For months after the fire, lights flickered and shadows leered at you. At first, you were so scared you refused to sleep at home until your electricity stayed on. Then, every night, you dreaded the dark walk from your car to your front door.

You've seen all the stages: removal of burned-out cars, downed lines and chimneys; cleared lots and the following lull; then, the flowers bloomed. You felt excited as you picked a bouquet from the lots across the street. As you put it in a vase, images of the displaced neighbors who used to live there began to haunt you. You wonder how you can be calm one moment, and then abruptly switch to a deep sadness. You ask me, "Am I being too sensitive?"

No, Stacia. That's just how you are. All people respond to changes around them, but each person has a different level of sensitivity. You are just affected more deeply and more frequently than many.

That's why now, almost one year later, the feelings haven't gone away. You still feel strange walking on Sunday mornings in an eerily quiet neighborhood, without birds or trees, where prickly weeds crack open the sidewalks. You feel disoriented until you see a familiar street sign. "When I see Ocean View Drive," you tell me, "I'm reassured. I know where I am."

You walk with me outside to my car. We hear a cricket. You point out the new frame across the way. Tonight is special, it's the first time since the fire that all the street lights are on. You say joyfully, "Another sign the neighborhood is coming back."

For now, Stacia, that's what you must keep doing to counteract your upsetting thoughts--keep checking the familiar landmarks, Ocean View Drive, Big Tree and Audrey's house lights; and, keep focusing on the signs of renewal--signs of the Phoenix.

Ilana Singer, Professor of C-CTherapy®, wrote this column for victims of the 1991 Oakland, California firestorm that destroyed over 3000 homes and killed 52 people. Find her book, EMOTIONAL RECOVERY AFTER NATURAL DISASTERS: HOW TO GET BACK TO NORMAL LIFE, at



Copyright 1992, Ilana Singer


Written for "Therapist Column" in East Bay Journal, a newspaper for the 1991 Oakland, California Firestorm Victims.

Dear Therapist,

I suppose the memorials for October 20th are good for most people, but I have no glee, no joy. I only feel angry. I don't need photographs and gardens to remind me of the fire, I am living with its fury everyday. When I saw Hurricane Andrew's devastation I felt sick, I know just what those people are going through. Angry

Dear Angry,

Yes, memorials of a devastating event can wrench your mental moorings; once again the fire becomes vividly real. Instead of letting photographs, personal stories and T.V. reruns depress you further, don't feel obligated to participate. Turn the day into "a visit" with old friends, especially ones you've not seen during this year, go to a concert, a movie, or "go fishing." While many survivors will be memorializing Oct. 20th and inviting you to participate, there will be plenty of others who won't. Everyone reacts differently.

Dear Therapist: I worry about my husband. We moved to Hiller Highlands after he retired 8 years ago. When he was chief engineer responsible for billion dollar projects, he suffered stress symptoms that since the fire have returned: headaches, indigestion, neck and back pains. He's found so many stupid errors in the builder's work that he often wakes up at night thinking about how to check, investigate and double-check. He's constantly tired and irritable; but, when our daughter calmly tells him to sack or sue the builder, he starts yelling and says, "I know what I'm doing. I'm not going to pay that thief until he does it right." When the house is finally built, I don't want to live there as a widow. R.D.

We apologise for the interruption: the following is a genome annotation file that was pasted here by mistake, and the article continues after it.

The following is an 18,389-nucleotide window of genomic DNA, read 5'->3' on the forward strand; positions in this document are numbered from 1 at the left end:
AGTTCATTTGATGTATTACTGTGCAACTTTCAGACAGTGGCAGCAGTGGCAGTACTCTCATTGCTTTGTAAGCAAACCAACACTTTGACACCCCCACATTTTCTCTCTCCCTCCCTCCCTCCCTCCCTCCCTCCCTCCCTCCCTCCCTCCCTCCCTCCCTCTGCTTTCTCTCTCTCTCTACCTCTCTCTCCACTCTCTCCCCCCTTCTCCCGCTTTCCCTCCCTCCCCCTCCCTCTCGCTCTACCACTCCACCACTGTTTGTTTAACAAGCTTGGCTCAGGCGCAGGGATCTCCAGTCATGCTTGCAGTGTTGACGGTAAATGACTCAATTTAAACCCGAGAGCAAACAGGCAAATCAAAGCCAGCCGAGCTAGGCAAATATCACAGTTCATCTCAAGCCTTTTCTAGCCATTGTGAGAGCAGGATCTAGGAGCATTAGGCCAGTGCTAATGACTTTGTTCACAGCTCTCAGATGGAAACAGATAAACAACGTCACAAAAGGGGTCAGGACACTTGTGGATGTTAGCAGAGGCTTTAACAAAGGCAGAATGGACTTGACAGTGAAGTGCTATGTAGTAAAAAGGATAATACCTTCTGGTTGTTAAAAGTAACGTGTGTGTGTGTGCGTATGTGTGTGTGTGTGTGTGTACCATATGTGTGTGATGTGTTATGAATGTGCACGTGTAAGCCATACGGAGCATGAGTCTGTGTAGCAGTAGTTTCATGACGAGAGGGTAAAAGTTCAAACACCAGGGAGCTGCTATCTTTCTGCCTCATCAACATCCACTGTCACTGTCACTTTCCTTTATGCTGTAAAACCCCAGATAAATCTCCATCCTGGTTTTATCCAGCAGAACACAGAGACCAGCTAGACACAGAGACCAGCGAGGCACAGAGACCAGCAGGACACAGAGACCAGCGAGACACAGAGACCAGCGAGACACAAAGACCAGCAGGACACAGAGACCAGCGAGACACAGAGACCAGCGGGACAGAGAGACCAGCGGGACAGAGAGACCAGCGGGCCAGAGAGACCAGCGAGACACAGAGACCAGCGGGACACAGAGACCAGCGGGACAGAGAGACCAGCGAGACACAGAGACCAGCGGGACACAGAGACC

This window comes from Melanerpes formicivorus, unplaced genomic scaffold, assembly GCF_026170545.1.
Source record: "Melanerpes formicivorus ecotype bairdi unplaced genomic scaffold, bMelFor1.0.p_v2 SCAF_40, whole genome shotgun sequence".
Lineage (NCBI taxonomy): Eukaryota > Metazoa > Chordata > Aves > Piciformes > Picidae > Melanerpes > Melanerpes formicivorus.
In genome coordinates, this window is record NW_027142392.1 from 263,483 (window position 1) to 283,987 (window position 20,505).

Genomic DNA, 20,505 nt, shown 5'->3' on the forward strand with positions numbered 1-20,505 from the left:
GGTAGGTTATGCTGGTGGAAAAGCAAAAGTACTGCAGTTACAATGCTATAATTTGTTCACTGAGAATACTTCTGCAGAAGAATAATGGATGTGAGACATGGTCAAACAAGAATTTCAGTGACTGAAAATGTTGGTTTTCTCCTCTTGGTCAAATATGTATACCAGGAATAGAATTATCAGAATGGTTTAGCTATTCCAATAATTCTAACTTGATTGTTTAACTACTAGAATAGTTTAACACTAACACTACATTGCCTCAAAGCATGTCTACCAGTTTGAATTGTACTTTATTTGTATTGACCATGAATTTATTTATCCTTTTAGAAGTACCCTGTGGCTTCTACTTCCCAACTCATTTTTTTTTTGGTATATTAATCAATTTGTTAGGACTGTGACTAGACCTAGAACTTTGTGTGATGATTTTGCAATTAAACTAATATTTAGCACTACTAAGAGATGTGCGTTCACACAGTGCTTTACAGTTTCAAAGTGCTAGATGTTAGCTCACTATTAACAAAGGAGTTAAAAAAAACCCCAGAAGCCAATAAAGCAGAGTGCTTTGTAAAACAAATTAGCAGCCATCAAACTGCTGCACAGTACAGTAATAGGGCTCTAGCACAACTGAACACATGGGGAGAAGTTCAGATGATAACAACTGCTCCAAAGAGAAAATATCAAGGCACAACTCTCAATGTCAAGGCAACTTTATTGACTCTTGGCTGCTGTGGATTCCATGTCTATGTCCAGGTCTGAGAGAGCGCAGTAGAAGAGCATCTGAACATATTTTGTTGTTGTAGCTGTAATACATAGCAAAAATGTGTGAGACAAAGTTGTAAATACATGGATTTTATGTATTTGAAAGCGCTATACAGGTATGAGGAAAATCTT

Dear R.D.

Most competent people want things to be done "right" and many get aggravated at "stupid people doing stupid things." Even patient people have a tolerance limit--sounds as though your husband has reached his. He's probably suffering from an accumulation of aggravation. You recognize the physical toll it's taking, does he?

Tell him this: Anger can be helpful and anger can also sabotage. Anger is a problem when its intensity overrides common sense. The key to surviving this rebuilding ordeal is to use his angry energy constructively--for his own benefit--not for teaching a code of ethics to con men.

For you, remember: This is your husband's emotional style. At least he's able to do something and is not immobilized by a victim's plight.

Dear Therapist,

I took a six month leave from the lab without pay because I needed all my strength and energy to coordinate rebuilding my house. But now, with permits delayed, the process is stalled. I feel out of sorts as though I should be using this free time productively, either taking a vacation or returning to my research. But I couldn't possibly enjoy a trip and I'm too preoccupied to accomplish serious research. C.J.

Dear C.J.

You're falling for old commands that shout "Use Free Time Productively." If you'd not been traumatized and displaced, most likely you'd be rushing to finish lab write-ups by 4 p.m. so you could hit the gym, grab dinner and get to the symphony. But, since the fire trauma, you can't operate in this old way.

You're still in a state of limbo, grappling and adapting to the upheaval of your world. You must ignore that inner voice commanding you to "accomplish." Ignore its whining complaint, "You're wasting time." Instead, compromise with yourself. Instead of taking an airplane or peering into a petri dish, just do one useful, small task. Then, reward yourself with an easy and enjoyable break--a nap, or perhaps browse in a local bookstore. Keep alternating tiny tasks with simple rewards. And soon you'll notice you're feeling more directed.

Eventually your temporary "in limbo state" will fade and you'll be able to resume the "accomplish" mentality, when you feel more prepared.

Ilana Singer, Professor of C-CTherapy®, wrote this column for victims of the 1991 Oakland, California firestorm that destroyed over 3000 homes and killed 52 people. Find her book, EMOTIONAL RECOVERY AFTER NATURAL DISASTERS: HOW TO GET BACK TO NORMAL LIFE, at